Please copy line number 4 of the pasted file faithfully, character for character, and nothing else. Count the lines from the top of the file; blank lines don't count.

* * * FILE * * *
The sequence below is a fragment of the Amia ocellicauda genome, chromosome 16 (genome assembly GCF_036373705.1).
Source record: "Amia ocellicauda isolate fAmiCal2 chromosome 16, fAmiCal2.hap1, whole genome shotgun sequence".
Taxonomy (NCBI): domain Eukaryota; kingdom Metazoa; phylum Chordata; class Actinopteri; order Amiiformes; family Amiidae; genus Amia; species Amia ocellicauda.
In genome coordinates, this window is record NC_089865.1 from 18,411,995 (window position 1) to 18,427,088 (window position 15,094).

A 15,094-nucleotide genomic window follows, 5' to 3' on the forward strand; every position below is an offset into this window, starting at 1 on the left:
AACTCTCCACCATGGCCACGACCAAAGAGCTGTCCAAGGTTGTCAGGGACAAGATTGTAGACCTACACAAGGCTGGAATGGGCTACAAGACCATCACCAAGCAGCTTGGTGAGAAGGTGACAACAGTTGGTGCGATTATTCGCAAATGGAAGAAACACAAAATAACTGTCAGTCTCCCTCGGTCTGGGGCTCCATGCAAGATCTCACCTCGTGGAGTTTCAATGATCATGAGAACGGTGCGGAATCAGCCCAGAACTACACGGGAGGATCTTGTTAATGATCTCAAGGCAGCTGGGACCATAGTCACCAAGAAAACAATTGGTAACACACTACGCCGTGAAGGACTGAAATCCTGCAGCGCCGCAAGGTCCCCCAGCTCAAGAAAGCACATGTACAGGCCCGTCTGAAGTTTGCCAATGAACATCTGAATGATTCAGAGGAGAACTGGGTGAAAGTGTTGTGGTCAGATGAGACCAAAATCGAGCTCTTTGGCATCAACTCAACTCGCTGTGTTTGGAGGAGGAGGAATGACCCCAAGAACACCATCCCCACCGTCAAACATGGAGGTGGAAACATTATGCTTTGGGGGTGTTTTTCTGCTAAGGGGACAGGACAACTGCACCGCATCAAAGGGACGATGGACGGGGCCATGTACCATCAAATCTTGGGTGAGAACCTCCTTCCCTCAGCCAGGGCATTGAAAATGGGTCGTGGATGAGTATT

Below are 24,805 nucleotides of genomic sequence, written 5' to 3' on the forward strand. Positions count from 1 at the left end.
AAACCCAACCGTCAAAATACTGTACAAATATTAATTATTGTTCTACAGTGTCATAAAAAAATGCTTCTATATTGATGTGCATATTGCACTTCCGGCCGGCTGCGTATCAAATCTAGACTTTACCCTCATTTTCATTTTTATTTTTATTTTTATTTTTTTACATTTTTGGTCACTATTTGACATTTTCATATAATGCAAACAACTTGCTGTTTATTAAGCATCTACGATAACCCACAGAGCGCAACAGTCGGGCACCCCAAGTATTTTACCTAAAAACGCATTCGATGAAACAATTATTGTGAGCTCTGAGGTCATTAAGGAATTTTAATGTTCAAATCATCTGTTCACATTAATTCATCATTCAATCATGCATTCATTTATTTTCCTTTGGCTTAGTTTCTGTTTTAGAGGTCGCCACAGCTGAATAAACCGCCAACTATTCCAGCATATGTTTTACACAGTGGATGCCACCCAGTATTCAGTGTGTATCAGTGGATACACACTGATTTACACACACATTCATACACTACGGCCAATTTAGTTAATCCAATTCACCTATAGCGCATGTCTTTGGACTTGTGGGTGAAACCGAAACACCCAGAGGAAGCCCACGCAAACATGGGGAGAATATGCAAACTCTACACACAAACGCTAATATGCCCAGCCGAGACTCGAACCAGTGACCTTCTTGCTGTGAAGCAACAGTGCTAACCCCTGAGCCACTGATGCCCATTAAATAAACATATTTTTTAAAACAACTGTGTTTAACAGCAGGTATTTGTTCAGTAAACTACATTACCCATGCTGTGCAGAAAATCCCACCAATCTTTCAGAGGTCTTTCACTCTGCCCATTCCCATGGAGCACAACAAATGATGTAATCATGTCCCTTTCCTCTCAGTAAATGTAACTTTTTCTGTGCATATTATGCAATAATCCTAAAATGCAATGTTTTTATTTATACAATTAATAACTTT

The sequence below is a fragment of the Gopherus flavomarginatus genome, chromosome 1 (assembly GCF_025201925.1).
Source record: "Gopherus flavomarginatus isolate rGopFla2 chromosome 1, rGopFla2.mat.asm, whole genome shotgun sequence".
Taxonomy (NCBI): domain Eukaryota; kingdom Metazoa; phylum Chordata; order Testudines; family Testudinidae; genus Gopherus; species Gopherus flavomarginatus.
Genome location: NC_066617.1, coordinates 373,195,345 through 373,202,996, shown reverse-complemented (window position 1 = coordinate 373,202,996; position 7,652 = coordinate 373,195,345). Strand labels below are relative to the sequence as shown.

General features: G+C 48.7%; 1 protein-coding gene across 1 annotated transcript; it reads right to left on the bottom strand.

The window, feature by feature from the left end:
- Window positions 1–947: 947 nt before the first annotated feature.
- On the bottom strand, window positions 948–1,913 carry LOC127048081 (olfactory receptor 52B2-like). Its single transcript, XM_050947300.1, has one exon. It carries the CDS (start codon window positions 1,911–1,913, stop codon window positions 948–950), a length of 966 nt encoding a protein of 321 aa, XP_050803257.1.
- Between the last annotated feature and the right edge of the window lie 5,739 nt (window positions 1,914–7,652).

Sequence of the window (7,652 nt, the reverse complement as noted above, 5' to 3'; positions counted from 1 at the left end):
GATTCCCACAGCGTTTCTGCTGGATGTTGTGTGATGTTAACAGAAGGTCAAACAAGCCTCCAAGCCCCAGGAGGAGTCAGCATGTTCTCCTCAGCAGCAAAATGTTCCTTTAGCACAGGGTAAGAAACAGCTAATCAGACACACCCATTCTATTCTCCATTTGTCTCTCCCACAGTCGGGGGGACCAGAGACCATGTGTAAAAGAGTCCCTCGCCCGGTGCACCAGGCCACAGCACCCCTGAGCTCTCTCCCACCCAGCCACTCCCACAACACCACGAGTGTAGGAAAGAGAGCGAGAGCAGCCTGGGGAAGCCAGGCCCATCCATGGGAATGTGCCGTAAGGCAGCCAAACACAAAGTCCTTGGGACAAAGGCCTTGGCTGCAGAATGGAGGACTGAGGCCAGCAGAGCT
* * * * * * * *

In genome coordinates, this window is record NC_089865.1 from 18,411,995 (window position 1) to 18,427,088 (window position 15,094).